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Characterization of ubiquitin ligase SlATL31 and proteomic analysis of 14-3-3 targets in tomato fruit tissue (Solanum lycopersicum L.)
- Lu, Yu, Yasuda, Shigetaka, Li, Xingwen, Fukao, Yoichiro, Tohge, Takayuki, Fernie, Alisdair R., Matsukura, Chiaki, Ezura, Hiroshi, Sato, Takeo, Yamaguchi, Junji
- Journal of proteomics 2016 v.143 pp. 254-264
- Arabidopsis, Solanum lycopersicum, carbon, fruit yield, fruiting, nitrogen, nutrient availability, photosynthesis, proteins, proteomics, ripening, tomatoes, transcriptome, ubiquitin-protein ligase, ubiquitination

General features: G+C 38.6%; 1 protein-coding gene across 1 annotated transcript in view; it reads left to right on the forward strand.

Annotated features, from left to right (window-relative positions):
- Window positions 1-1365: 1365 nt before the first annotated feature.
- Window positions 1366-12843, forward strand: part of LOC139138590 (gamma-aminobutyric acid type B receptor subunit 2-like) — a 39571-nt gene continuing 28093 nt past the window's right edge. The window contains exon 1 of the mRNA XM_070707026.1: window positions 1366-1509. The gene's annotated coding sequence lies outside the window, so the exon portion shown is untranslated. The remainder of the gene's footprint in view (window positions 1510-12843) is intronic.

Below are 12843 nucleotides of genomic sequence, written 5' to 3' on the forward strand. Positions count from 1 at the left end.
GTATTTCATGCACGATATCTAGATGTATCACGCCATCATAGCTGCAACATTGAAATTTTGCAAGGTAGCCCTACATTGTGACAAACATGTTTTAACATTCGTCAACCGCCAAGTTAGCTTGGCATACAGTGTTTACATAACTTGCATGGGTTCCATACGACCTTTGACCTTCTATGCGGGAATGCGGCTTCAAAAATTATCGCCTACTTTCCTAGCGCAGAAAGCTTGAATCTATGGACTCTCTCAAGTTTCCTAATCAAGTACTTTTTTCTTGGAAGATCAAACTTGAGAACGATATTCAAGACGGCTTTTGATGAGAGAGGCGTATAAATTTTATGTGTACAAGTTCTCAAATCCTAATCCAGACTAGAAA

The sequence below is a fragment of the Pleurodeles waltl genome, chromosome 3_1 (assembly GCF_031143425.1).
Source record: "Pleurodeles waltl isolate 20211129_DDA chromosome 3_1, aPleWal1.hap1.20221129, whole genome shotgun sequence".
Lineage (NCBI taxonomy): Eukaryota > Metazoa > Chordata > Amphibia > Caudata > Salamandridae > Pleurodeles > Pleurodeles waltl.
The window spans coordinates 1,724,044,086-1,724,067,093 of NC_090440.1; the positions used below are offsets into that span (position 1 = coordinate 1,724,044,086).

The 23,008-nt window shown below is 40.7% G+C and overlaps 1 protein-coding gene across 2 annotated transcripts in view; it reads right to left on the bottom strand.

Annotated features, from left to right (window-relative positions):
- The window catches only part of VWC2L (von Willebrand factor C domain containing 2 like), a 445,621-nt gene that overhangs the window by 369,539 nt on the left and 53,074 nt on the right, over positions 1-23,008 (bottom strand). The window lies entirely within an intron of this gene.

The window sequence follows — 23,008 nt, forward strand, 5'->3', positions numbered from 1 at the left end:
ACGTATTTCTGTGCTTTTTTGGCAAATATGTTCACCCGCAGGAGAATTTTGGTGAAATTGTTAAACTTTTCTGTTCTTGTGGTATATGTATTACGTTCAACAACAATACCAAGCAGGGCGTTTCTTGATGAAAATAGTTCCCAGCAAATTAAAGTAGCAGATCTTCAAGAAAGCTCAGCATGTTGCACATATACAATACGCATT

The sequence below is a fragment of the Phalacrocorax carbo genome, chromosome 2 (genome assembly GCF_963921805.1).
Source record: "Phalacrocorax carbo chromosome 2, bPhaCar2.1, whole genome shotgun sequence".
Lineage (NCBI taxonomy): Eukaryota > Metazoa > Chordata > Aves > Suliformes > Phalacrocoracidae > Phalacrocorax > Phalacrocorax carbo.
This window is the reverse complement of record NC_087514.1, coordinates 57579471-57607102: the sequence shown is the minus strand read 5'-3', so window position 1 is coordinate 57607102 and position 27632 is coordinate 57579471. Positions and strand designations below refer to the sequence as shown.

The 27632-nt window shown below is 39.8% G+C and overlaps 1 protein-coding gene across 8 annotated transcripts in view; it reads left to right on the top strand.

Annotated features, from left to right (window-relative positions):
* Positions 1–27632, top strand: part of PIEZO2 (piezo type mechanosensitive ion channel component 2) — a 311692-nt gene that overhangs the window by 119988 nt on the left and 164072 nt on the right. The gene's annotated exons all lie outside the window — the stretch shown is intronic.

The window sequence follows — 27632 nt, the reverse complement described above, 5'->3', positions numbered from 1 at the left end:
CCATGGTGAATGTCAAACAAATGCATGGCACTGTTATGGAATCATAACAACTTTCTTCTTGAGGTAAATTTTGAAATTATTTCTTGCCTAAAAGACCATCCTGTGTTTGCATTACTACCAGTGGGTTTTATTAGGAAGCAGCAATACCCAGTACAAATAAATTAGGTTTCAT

- The 14-3-3 proteins participate in many aspects of plant physiology by interacting with phosphorylated proteins and thereby regulating target protein functions. In Arabidopsis plant, the ubiquitin ligase ATL31 controls 14-3-3 stability via both direct interaction and ubiquitination, and this consequently regulates post-germinative growth in response to carbon and nitrogen nutrient availability. Since 14-3-3 proteins regulate the activities of many key enzymes related to nutrient metabolism, one would anticipate that they should play an essential role not only in vegetative but also in reproductive tissue. Because fruit yield largely depends on carbon and nitrogen availability and their utilization, the function of 14-3-3 proteins was analyzed in tomato fruit tissue. Here, we isolated and characterized an ubiquitin ligase SlATL31 (Solyc03g112340) from tomato and demonstrated that SlATL31 has ubiquitin ligase activity as well as interaction with tomato 14-3-3 proteins, suggesting the possibility that the SlATL31 functions as an ubiquitin ligase for 14-3-3 similarly to its Arabidopsis ortholog. Furthermore, we performed proteomic analysis of 14-3-3 interacting proteins and identified 106 proteins as putative 14-3-3 targets including key enzymes for carbon metabolism and photosynthesis. This 14-3-3 interactome result and available transcriptome profile suggest a considerable yet complex role of 14-3-3 proteins in tomato fruit tissue.Considerable cumulative evidence exists which implies that 14-3-3 proteins are involved in the regulation of plant primary metabolism. Here we provide the first report of 14-3-3 interactome analysis and identify putative 14-3-3 targets in tomato fruit tissue, which may be highly important given the documented metabolic shifts, which occur during fruit development and ripening. These data open future research avenues by which to understand the regulation of the role of post-translational regulation in tomato fruit development.